Bludgeoned by declining transaction mail volumes, Canada Post on Thursday reported a before-tax loss of $27 million for the first quarter of 2014.
It said the volumes of letters, bills and statements being sent through mail dropped 6.9 per cent in the quarter, while parcel volumes jumped 4.9 per cent.
It losses for the first quarter of 2014 may have actually been bigger had it not been for the sale of its processing plant in downtown Vancouver.
The sale of the plant factored in a $109 million gain for Canada Post. It would have reported a loss before tax of $58 million in the first quarter if not for the sale of the processing plant.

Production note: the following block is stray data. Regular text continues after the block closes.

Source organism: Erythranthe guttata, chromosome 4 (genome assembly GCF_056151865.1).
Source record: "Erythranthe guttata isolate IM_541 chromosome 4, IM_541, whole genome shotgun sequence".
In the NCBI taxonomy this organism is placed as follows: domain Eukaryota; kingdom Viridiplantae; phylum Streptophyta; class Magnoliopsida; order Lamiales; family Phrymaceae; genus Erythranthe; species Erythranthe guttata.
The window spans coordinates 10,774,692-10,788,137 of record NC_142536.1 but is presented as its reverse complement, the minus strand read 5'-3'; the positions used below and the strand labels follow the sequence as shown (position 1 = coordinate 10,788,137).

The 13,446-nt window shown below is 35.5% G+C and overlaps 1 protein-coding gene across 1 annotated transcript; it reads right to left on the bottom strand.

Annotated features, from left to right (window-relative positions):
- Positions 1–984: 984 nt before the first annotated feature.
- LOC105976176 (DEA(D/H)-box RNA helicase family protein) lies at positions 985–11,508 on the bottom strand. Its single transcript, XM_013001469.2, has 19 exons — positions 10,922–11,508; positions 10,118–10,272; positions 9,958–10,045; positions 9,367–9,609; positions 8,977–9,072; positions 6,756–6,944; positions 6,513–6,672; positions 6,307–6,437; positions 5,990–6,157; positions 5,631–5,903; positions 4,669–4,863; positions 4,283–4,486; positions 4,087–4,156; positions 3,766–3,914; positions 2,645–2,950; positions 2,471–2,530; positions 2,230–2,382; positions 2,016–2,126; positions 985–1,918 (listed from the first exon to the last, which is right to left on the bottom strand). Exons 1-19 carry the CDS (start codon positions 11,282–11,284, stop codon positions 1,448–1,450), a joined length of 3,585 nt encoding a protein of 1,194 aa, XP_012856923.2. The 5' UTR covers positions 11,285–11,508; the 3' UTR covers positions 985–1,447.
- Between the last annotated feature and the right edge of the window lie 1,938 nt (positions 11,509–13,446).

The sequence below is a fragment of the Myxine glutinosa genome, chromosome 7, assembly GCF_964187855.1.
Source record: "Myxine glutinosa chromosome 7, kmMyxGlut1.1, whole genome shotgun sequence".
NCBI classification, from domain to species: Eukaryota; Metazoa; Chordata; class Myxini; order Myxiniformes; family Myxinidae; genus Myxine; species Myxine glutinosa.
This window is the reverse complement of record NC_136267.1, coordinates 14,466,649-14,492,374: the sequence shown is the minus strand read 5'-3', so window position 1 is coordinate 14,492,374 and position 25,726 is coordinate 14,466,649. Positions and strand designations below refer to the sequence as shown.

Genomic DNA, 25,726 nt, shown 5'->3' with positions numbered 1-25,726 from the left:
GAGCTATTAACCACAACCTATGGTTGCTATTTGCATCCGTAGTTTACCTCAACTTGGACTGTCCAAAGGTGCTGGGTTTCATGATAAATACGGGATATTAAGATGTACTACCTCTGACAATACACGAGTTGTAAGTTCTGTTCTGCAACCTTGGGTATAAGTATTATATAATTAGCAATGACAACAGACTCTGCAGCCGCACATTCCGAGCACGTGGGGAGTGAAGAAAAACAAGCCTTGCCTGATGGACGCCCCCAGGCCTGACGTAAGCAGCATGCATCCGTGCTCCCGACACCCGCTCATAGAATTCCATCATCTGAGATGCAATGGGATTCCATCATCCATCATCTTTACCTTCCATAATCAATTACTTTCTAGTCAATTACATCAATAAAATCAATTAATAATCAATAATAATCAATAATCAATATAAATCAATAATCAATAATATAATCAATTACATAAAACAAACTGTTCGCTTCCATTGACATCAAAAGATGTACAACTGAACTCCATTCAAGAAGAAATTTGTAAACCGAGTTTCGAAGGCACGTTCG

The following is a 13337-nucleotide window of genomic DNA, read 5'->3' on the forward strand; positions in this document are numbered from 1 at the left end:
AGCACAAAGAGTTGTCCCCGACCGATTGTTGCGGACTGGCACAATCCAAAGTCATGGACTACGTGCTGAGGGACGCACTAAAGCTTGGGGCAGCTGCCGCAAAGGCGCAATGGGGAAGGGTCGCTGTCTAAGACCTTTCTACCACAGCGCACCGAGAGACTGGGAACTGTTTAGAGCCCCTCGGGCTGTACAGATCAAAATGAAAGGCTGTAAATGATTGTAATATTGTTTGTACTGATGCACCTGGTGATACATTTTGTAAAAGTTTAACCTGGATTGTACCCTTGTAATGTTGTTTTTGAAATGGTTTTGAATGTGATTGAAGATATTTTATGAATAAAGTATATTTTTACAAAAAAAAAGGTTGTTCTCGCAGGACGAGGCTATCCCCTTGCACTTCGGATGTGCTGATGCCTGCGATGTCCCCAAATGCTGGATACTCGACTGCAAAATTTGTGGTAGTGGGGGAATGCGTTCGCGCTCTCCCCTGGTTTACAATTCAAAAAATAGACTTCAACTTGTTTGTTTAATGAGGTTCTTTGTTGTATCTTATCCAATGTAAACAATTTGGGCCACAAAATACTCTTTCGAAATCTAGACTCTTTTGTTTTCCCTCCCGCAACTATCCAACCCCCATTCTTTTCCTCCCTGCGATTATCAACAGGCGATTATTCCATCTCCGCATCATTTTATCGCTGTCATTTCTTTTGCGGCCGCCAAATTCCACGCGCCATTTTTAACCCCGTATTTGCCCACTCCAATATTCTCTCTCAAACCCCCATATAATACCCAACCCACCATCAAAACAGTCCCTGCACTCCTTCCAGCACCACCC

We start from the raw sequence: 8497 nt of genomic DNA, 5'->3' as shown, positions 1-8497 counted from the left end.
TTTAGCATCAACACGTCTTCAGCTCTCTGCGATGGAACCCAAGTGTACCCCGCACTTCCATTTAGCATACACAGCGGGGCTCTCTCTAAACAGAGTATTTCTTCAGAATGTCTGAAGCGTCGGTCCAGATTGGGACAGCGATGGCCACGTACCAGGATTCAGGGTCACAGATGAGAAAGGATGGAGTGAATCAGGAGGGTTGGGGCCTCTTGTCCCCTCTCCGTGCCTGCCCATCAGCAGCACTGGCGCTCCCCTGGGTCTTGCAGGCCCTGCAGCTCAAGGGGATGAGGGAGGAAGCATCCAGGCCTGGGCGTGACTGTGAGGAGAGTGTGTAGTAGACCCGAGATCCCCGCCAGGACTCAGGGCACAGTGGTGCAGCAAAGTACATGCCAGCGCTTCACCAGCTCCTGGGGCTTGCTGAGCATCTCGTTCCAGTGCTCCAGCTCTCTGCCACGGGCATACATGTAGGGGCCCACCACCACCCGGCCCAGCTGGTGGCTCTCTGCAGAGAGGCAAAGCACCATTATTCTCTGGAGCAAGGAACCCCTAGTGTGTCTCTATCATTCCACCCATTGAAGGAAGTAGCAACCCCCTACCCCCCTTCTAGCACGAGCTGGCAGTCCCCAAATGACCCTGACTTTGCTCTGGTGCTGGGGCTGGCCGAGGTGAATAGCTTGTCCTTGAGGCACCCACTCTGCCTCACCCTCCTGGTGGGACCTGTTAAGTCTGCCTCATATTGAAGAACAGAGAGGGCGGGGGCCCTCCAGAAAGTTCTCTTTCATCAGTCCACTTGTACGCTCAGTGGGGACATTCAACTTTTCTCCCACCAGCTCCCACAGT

Canada Post's parcel revenue in the first quarter of 2014 grew to $23 million, or 7.1 per cent. Revenue in domestic parcels, the largest product category, jumped by $14 million. Volumes grew by 4.9 per cent or more than 1.2 million pieces versus a year ago.
Revenue from transaction mail dropped 6 per cent or by $50 million as volumes plummeted by 79 million pieces or 6.9 per cent.
In December 2013, Canada Post announced a Five-Point Action Plan that will help it reduce costs significantly to achieve sustained financial self-sufficiency.
"The five initiatives are: to convert roughly five million households with delivery at the door to community mailbox delivery over five years; to adopt a new approach to Lettermail pricing; to expand the convenience of the retail network; to streamline operations; and to address the cost of labour."
In March, Canada Post raised the prices of stamps which it said it hoped will help recover some of those losses in the second quarter.